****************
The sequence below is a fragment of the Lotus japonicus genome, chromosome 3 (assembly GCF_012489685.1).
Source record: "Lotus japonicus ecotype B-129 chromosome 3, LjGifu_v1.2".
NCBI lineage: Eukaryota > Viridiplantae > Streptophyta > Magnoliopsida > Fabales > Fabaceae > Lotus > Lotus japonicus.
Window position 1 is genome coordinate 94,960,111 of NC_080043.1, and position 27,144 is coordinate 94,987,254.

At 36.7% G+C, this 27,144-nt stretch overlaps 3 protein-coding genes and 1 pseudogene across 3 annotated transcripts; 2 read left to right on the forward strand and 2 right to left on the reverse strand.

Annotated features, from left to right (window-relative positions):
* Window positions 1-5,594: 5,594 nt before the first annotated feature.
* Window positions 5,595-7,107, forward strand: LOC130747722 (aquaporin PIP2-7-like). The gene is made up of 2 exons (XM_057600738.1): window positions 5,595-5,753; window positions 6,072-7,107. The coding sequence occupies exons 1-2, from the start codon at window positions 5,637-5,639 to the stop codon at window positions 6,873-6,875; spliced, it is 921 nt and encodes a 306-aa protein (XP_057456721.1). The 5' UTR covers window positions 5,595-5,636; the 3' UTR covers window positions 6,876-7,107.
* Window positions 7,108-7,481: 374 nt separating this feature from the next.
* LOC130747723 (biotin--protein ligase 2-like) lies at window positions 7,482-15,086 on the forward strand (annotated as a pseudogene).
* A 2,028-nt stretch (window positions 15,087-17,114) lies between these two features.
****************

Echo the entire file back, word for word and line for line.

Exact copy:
The sequence below is a fragment of the Lotus japonicus genome, chromosome 3 (assembly GCF_012489685.1).
Source record: "Lotus japonicus ecotype B-129 chromosome 3, LjGifu_v1.2".
NCBI lineage: Eukaryota > Viridiplantae > Streptophyta > Magnoliopsida > Fabales > Fabaceae > Lotus > Lotus japonicus.
Window position 1 is genome coordinate 94,960,111 of NC_080043.1, and position 27,144 is coordinate 94,987,254.

At 36.7% G+C, this 27,144-nt stretch overlaps 3 protein-coding genes and 1 pseudogene across 3 annotated transcripts; 2 read left to right on the forward strand and 2 right to left on the reverse strand.

Annotated features, from left to right (window-relative positions):
* Window positions 1-5,594: 5,594 nt before the first annotated feature.
* Window positions 5,595-7,107, forward strand: LOC130747722 (aquaporin PIP2-7-like). The gene is made up of 2 exons (XM_057600738.1): window positions 5,595-5,753; window positions 6,072-7,107. The coding sequence occupies exons 1-2, from the start codon at window positions 5,637-5,639 to the stop codon at window positions 6,873-6,875; spliced, it is 921 nt and encodes a 306-aa protein (XP_057456721.1). The 5' UTR covers window positions 5,595-5,636; the 3' UTR covers window positions 6,876-7,107.
* Window positions 7,108-7,481: 374 nt separating this feature from the next.
* LOC130747723 (biotin--protein ligase 2-like) lies at window positions 7,482-15,086 on the forward strand (annotated as a pseudogene).
* A 2,028-nt stretch (window positions 15,087-17,114) lies between these two features.